ALTO, Texas (KTRE) - Two years ago today, a destructive tornado touched down at the Caddo Mounds State Historic Site near Alto. That city too received damage. A life was lost and critical injuries changed lives forever when the Caddo Museum came crashing down on the people inside.
When something that bad happens you must not forget. Survivors won’t, but most refuse to let memories block their love for the sacred ground at Caddo Mounds State Historic Site.
“A tornado did not drive me away,” Anthony Souther, site manager with the Texas Historical Commission, wants people to know.
Souther prefers focusing on renewal.
“I’m not one of those people that like to look back and dwell on things that have happened. The fact that we do have so many different activities, new trails, new museum, the prairie restoration [is my preference].”
“The blue stem and indian grass, they’re all coming back,” points out Alan Shadow. He’s a prairie consultant for Caddo.
Shadow is the manager of the East Texas Plant Material Center in Nacogdoches County. He grew 3 acres of switch grass for a Caddo grass house. The tornado blew it away with people inside. Now he’s growing switch grass for a second house. The first harvest is expected this fall.
Meanwhile, Shadow oversees the growth of native grasses that blew in the wind when Caddo people were here.
“What we hope to teach the public with these sites is how these systems work. These bunch grasses we see growing in here provide valuable wildlife habitat for quail and other songbirds.”>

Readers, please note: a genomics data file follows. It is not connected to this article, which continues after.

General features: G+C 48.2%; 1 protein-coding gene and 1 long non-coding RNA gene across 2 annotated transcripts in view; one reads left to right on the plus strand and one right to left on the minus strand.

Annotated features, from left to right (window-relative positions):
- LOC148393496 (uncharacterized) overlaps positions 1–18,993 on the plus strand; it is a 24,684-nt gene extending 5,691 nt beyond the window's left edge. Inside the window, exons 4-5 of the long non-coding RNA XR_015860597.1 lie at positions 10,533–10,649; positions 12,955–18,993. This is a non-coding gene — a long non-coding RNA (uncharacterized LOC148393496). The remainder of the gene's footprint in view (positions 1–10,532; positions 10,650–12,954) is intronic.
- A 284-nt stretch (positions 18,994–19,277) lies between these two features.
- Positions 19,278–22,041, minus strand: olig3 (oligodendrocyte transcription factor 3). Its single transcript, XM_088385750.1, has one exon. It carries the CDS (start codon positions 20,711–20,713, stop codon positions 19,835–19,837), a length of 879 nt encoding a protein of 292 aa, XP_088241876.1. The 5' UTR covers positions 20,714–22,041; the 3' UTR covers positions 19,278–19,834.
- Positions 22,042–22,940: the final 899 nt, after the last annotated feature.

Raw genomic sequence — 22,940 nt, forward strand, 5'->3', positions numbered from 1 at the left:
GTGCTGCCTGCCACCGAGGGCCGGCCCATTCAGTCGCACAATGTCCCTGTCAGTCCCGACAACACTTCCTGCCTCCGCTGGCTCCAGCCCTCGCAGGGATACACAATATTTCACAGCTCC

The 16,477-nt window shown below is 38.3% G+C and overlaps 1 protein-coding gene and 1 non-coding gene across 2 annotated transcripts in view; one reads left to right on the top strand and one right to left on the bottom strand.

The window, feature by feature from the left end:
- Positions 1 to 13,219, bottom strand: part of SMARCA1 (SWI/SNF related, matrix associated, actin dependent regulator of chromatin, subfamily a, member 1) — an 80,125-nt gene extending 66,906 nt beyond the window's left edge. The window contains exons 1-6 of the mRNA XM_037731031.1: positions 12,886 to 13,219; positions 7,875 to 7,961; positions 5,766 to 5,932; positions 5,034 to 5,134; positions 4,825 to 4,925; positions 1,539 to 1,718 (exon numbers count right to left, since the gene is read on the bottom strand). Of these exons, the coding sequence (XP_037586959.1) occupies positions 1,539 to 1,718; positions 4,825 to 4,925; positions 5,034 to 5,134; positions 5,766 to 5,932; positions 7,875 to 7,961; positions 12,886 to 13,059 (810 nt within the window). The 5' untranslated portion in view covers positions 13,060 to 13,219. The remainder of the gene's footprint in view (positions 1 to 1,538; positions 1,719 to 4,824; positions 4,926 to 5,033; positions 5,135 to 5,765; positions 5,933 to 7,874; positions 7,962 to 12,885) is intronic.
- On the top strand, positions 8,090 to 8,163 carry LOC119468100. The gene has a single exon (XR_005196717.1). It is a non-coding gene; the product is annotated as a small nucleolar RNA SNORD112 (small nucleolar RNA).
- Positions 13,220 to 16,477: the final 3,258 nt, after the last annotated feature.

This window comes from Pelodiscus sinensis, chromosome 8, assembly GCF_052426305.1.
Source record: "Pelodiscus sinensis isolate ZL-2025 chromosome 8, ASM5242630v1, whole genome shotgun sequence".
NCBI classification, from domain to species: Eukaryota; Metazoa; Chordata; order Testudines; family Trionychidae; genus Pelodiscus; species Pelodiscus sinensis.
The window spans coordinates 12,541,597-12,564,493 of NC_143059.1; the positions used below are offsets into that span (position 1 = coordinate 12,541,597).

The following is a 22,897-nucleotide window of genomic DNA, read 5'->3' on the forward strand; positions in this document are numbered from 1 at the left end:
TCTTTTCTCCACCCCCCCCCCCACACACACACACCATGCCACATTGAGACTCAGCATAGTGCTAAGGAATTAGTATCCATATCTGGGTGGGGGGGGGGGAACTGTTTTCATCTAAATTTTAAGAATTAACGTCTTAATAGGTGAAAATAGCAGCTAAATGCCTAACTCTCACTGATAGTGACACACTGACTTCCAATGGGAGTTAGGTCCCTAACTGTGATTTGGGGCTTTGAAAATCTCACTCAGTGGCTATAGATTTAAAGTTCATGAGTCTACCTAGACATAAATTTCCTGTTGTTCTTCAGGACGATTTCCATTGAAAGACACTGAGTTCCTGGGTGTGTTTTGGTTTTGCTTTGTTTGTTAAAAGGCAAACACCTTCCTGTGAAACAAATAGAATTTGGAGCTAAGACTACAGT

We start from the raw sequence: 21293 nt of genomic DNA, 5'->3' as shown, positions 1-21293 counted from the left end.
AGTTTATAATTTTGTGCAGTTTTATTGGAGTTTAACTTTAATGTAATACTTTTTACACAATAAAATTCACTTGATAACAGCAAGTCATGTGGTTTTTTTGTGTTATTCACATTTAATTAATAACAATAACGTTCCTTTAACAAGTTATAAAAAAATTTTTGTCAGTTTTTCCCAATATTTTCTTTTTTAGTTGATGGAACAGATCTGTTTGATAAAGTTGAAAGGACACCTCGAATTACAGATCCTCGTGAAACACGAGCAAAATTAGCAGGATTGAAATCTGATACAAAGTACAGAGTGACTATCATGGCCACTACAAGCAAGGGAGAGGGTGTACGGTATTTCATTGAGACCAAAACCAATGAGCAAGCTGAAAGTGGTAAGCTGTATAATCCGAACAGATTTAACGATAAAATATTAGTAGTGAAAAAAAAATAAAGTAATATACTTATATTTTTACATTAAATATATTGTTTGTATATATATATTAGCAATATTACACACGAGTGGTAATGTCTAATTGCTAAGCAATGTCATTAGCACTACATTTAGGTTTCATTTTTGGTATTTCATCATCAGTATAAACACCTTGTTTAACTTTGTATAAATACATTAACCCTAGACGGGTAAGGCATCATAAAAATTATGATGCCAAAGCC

Another 30 acres of prairie and wildflower restorations are under development, with a bit of discussion along the way.
“Alan and I, we go toe to toe on the lovely edible medicinal weeks and what’s welcomed in our prairie and what’s not,” said with a grin Rachel Galan, assistant site manager.
Assistant site manager Rachel Galan forages native plants. She also hunts out grants to keep the Caddo Mounds operational.
“And that is always with the Caddo people at the forefront and working with us on projects and directing what they think is important see out here. And care of the space. This land is one of the things that is most important to them.”
As dirt work for a new museum and visitors center continues, the native buckeye puts on a show along a new trail. Rebirth illustrates, ‘no tornado will drive Caddo away.’
Construction of a new grass house could begin this fall thanks to efforts by Friends of Caddo Mounds. On Thursday, the group is announcing in a Zoom call a capital improvement plan for an education center. Use this link if you would like to attend.
Join the group’s Facebook Page here: https://www.facebook.com/groups/607740865988540